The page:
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Hansel & Gretel tops weak week


This article was published February 1, 2013 at 2:51 a.m.


Alea Sophia Boudodimos plays young Gretel, and Cedric Eich is young Hansel in Hansel & Gretel: Witch Hunters. The film came in first place at last weekend’s box office and made close to $20 million.

— Hansel & Gretel: Witch Hunters easily took No. 1 at the box office this weekend, but it was a Pyrrhic victory of sorts, as all three new films had unimpressive starts.

The action-heavy spin on the classic fairy tale starring Jeremy Renner and Gemma Arterton debuted to $19.6 million, according to an estimate from distributor Paramount Pictures, while the Jason Statham action vehicle Parker and the wacky ensemble comedy Movie 43 both bombed, launching to $7 million and $4.8 million, respectively.

The only good news was for some of the returning Academy Awards contenders. Silver Linings Playbook enjoyed an extraordinarily small drop of 7 percent from last weekend, indicating that word of mouth is very strong in its second weekend of nationwide release. The dramatic comedy starring Bradley Cooper and Jennifer Lawrence took in $9.4 million and brought its total gross in U.S. and Canadian theaters to about $69 million.

Ticket sales for Zero Dark Thirty declined 38 percent, to $9.7 million, continuing the impressive run for the story of the hunt for Osama bin Laden and bringing its domestic box office total to about $70 million.

Django Unchained dropped only 35 percent, to about $5 million, upping its take so far to $146.2 million.

Going into the weekend, most in Hollywood had expected Hansel, which had the benefit of ticket price surcharges from 3-D and Imax screens, to open closer to $30 million. Paramount expected it to come in at more than $20 million.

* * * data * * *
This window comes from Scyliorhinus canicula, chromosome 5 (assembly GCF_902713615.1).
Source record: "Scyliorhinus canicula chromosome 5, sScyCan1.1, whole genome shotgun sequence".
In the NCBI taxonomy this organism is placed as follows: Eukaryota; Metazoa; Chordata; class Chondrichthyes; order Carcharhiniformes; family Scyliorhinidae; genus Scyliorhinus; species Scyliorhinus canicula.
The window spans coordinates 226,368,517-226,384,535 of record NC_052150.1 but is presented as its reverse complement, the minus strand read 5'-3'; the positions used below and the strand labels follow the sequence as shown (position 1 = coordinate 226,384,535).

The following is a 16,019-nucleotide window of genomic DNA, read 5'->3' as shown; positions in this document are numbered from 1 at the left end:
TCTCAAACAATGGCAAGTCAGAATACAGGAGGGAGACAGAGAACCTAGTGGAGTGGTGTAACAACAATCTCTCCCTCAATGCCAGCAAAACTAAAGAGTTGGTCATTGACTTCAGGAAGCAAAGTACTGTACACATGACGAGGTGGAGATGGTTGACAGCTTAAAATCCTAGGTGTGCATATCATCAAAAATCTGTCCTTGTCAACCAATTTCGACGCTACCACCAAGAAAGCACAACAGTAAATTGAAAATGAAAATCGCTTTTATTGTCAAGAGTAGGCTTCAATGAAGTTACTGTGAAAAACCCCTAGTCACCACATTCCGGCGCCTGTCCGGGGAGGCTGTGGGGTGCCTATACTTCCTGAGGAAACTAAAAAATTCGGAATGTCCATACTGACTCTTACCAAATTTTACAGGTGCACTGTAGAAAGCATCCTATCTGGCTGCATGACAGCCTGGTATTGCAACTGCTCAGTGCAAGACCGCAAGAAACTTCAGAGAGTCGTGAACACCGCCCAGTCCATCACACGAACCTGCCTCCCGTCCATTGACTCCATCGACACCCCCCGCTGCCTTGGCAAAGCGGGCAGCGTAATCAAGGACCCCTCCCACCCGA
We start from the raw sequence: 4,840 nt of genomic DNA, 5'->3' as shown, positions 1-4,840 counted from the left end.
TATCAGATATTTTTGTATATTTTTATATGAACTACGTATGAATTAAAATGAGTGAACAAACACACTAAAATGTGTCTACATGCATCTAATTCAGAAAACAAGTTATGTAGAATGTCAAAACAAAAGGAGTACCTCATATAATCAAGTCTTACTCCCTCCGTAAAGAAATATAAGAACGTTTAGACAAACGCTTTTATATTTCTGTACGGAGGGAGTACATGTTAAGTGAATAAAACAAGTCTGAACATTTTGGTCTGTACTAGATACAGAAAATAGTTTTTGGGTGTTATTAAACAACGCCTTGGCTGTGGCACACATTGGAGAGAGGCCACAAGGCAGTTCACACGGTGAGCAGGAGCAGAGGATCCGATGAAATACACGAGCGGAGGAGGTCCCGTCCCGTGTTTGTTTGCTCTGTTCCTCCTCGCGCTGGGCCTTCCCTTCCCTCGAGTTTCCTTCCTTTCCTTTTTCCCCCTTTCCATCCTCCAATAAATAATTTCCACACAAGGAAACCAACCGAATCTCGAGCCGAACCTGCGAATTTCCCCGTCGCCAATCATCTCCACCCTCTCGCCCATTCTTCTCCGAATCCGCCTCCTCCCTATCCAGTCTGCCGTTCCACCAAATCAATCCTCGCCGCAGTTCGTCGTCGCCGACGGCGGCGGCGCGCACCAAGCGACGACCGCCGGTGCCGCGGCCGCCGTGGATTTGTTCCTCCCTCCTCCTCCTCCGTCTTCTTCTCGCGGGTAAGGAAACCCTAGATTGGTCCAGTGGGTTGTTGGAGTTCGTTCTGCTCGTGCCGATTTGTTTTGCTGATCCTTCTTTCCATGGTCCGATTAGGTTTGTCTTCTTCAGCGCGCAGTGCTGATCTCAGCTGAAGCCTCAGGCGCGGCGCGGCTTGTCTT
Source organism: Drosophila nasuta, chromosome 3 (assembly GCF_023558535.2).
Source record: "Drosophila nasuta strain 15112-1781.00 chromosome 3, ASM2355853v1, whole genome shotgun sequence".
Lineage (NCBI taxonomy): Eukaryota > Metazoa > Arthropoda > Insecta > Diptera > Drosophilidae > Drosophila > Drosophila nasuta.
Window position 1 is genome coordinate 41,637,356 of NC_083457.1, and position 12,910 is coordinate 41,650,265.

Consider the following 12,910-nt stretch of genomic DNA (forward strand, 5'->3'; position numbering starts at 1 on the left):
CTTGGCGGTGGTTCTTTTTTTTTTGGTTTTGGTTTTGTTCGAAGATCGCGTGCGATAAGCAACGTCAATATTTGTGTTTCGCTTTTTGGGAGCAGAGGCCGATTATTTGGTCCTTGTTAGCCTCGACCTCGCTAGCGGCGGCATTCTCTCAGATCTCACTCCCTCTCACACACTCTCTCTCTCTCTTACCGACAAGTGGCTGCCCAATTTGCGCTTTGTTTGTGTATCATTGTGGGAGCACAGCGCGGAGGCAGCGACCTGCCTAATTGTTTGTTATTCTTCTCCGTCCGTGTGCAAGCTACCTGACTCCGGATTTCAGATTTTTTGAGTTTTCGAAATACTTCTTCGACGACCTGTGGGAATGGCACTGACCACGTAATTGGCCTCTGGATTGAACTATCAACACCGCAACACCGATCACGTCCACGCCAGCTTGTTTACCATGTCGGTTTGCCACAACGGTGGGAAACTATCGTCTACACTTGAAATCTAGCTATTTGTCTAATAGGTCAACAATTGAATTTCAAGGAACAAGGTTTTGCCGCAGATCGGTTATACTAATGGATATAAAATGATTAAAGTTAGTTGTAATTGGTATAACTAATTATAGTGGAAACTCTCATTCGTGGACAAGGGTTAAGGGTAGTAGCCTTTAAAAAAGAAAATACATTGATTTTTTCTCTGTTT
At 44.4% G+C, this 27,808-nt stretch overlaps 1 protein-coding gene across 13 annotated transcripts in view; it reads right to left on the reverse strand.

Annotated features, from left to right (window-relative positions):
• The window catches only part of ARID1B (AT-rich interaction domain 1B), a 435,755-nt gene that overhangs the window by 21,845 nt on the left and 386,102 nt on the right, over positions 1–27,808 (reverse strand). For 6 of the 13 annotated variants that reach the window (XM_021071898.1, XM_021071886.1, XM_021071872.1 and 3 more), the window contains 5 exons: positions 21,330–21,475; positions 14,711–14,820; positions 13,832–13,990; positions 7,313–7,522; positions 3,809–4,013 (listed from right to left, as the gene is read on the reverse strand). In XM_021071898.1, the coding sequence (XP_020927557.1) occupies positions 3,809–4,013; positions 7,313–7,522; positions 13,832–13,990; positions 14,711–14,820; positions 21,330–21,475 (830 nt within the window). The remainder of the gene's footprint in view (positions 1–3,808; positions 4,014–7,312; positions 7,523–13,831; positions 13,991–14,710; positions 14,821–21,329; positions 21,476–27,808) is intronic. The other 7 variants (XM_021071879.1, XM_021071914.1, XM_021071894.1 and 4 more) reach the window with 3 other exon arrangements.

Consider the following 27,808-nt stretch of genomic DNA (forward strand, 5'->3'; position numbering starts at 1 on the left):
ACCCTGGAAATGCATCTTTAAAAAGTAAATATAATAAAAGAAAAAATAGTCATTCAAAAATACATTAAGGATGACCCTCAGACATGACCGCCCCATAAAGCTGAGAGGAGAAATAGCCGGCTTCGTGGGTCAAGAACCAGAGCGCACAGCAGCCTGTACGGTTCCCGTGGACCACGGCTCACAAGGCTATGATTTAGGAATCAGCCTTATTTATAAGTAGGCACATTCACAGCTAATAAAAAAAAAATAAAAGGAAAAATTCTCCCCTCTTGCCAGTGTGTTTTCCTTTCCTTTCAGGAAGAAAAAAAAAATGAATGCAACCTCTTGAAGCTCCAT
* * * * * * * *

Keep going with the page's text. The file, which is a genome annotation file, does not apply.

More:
The audience was older than pre-release surveys had predicted, with 57 percent of ticket-buyers over 25.

Fifty five percent were male.

Ticket sales jumped 38 percent from Friday to Saturday, indicating that the box office may have been depressed somewhat by bad weather on the East Coast on Friday evening. Megan Colligan, Paramount president of domestic marketing and distribution, noted that evening shows in the East were emptier than expected based on ticket sales earlier in the day.

Opening-day audiences gave the movie a solid grade of B, according to market research firm CinemaScore.

Paramount and Metro-Goldwyn-Mayer spent roughly $50 million to produce Hansel & Gretel.

The studios’ financial hopes for the 3-D movie rest largely overseas, where Hansel & Gretel has so far grossed $35.8 million from 20 markets, with Russia leading the way.

There is less hope of eventual success for the backers of Parker, which cost about $30 million to make. Financed by a number of companies, rights in the U.S. and Canada were acquired by independent distributor Film District.

Those who saw it liked Parker, giving it an average grade of B-plus.

The picture marks the lowest opening for Statham since the 2009 flop Crank: High Voltage. For co-star Jennifer Lopez, it’s the worst launch since the 2003 fiasco Gigli.

Movie 43 cost only about $6 million to make, but, given the costs of releasing and marketing it nationwide, the opening numbers still mark a disappointment for independent studio Relativity Media.

The unusual production is a series of intertwined comedy vignettes that feature 12 credited directors and a cast that includes Hugh Jackman and Emma Stone.

But audiences were not impressed and gave it a CinemaScore of D.

MovieStyle, Pages 36 on 02/01/2013

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